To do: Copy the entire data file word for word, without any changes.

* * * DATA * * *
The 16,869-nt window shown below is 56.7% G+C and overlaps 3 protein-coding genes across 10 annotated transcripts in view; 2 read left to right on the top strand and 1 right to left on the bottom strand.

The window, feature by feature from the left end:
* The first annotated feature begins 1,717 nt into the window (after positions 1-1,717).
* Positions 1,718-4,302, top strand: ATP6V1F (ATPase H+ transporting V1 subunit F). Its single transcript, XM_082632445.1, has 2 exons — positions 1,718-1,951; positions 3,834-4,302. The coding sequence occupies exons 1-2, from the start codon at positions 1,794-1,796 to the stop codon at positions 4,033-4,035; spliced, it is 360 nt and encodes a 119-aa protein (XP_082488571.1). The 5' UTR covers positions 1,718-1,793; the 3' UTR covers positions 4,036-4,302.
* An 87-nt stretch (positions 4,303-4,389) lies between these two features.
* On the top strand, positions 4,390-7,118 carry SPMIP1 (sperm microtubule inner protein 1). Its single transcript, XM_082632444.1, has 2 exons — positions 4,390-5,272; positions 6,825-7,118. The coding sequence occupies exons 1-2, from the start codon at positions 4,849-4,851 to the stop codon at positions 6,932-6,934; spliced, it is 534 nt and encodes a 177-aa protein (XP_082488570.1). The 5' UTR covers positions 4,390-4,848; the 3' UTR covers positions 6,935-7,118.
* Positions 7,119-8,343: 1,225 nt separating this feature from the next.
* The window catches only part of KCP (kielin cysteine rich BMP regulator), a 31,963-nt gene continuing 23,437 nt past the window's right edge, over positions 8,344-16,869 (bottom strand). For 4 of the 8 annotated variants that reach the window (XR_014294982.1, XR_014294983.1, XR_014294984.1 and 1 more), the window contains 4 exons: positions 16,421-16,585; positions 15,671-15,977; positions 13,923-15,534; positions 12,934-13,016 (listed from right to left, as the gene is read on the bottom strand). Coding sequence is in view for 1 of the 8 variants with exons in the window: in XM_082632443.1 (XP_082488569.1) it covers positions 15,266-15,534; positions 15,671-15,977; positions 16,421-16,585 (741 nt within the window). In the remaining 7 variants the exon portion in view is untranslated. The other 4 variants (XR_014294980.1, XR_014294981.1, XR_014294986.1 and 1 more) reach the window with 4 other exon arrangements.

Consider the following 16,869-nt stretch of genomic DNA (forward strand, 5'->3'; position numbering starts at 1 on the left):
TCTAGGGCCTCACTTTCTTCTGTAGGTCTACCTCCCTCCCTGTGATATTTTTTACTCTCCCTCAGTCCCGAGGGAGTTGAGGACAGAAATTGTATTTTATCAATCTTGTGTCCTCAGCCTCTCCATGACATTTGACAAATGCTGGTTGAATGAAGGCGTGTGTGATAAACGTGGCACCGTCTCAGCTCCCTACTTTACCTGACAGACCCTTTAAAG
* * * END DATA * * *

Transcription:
The 16,869-nt window shown below is 56.7% G+C and overlaps 3 protein-coding genes across 10 annotated transcripts in view; 2 read left to right on the top strand and 1 right to left on the bottom strand.

The window, feature by feature from the left end:
* The first annotated feature begins 1,717 nt into the window (after positions 1-1,717).
* Positions 1,718-4,302, top strand: ATP6V1F (ATPase H+ transporting V1 subunit F). Its single transcript, XM_082632445.1, has 2 exons — positions 1,718-1,951; positions 3,834-4,302. The coding sequence occupies exons 1-2, from the start codon at positions 1,794-1,796 to the stop codon at positions 4,033-4,035; spliced, it is 360 nt and encodes a 119-aa protein (XP_082488571.1). The 5' UTR covers positions 1,718-1,793; the 3' UTR covers positions 4,036-4,302.
* An 87-nt stretch (positions 4,303-4,389) lies between these two features.
* On the top strand, positions 4,390-7,118 carry SPMIP1 (sperm microtubule inner protein 1). Its single transcript, XM_082632444.1, has 2 exons — positions 4,390-5,272; positions 6,825-7,118. The coding sequence occupies exons 1-2, from the start codon at positions 4,849-4,851 to the stop codon at positions 6,932-6,934; spliced, it is 534 nt and encodes a 177-aa protein (XP_082488570.1). The 5' UTR covers positions 4,390-4,848; the 3' UTR covers positions 6,935-7,118.
* Positions 7,119-8,343: 1,225 nt separating this feature from the next.
* The window catches only part of KCP (kielin cysteine rich BMP regulator), a 31,963-nt gene continuing 23,437 nt past the window's right edge, over positions 8,344-16,869 (bottom strand). For 4 of the 8 annotated variants that reach the window (XR_014294982.1, XR_014294983.1, XR_014294984.1 and 1 more), the window contains 4 exons: positions 16,421-16,585; positions 15,671-15,977; positions 13,923-15,534; positions 12,934-13,016 (listed from right to left, as the gene is read on the bottom strand). Coding sequence is in view for 1 of the 8 variants with exons in the window: in XM_082632443.1 (XP_082488569.1) it covers positions 15,266-15,534; positions 15,671-15,977; positions 16,421-16,585 (741 nt within the window). In the remaining 7 variants the exon portion in view is untranslated. The other 4 variants (XR_014294980.1, XR_014294981.1, XR_014294986.1 and 1 more) reach the window with 4 other exon arrangements.

Consider the following 16,869-nt stretch of genomic DNA (forward strand, 5'->3'; position numbering starts at 1 on the left):
TCTAGGGCCTCACTTTCTTCTGTAGGTCTACCTCCCTCCCTGTGATATTTTTTACTCTCCCTCAGTCCCGAGGGAGTTGAGGACAGAAATTGTATTTTATCAATCTTGTGTCCTCAGCCTCTCCATGACATTTGACAAATGCTGGTTGAATGAAGGCGTGTGTGATAAACGTGGCACCGTCTCAGCTCCCTACTTTACCTGACAGACCCTTTAAAG